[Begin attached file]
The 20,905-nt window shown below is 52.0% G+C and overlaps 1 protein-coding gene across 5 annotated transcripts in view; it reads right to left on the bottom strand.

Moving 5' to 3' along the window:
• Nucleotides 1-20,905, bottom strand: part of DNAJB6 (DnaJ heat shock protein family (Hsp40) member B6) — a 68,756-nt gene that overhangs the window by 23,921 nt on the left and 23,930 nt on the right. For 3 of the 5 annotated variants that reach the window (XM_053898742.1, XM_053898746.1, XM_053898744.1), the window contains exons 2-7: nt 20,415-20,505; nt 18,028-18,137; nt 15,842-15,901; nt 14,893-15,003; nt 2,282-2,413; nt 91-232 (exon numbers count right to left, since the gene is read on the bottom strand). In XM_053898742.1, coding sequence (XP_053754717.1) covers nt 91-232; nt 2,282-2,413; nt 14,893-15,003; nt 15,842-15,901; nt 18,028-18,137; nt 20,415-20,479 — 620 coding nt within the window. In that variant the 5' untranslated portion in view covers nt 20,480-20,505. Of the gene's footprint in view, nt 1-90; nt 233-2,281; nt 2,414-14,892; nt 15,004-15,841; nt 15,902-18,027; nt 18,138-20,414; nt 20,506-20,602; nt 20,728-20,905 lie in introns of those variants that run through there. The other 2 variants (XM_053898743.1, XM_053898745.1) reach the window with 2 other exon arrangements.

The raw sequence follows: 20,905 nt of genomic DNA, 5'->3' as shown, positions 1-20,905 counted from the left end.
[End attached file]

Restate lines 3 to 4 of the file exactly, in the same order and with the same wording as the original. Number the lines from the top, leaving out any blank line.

• Nucleotides 1-20,905, bottom strand: part of DNAJB6 (DnaJ heat shock protein family (Hsp40) member B6) — a 68,756-nt gene that overhangs the window by 23,921 nt on the left and 23,930 nt on the right. For 3 of the 5 annotated variants that reach the window (XM_053898742.1, XM_053898746.1, XM_053898744.1), the window contains exons 2-7: nt 20,415-20,505; nt 18,028-18,137; nt 15,842-15,901; nt 14,893-15,003; nt 2,282-2,413; nt 91-232 (exon numbers count right to left, since the gene is read on the bottom strand). In XM_053898742.1, coding sequence (XP_053754717.1) covers nt 91-232; nt 2,282-2,413; nt 14,893-15,003; nt 15,842-15,901; nt 18,028-18,137; nt 20,415-20,479 — 620 coding nt within the window. In that variant the 5' untranslated portion in view covers nt 20,480-20,505. Of the gene's footprint in view, nt 1-90; nt 233-2,281; nt 2,414-14,892; nt 15,004-15,841; nt 15,902-18,027; nt 18,138-20,414; nt 20,506-20,602; nt 20,728-20,905 lie in introns of those variants that run through there. The other 2 variants (XM_053898743.1, XM_053898745.1) reach the window with 2 other exon arrangements.

The raw sequence follows: 20,905 nt of genomic DNA, 5'->3' as shown, positions 1-20,905 counted from the left end.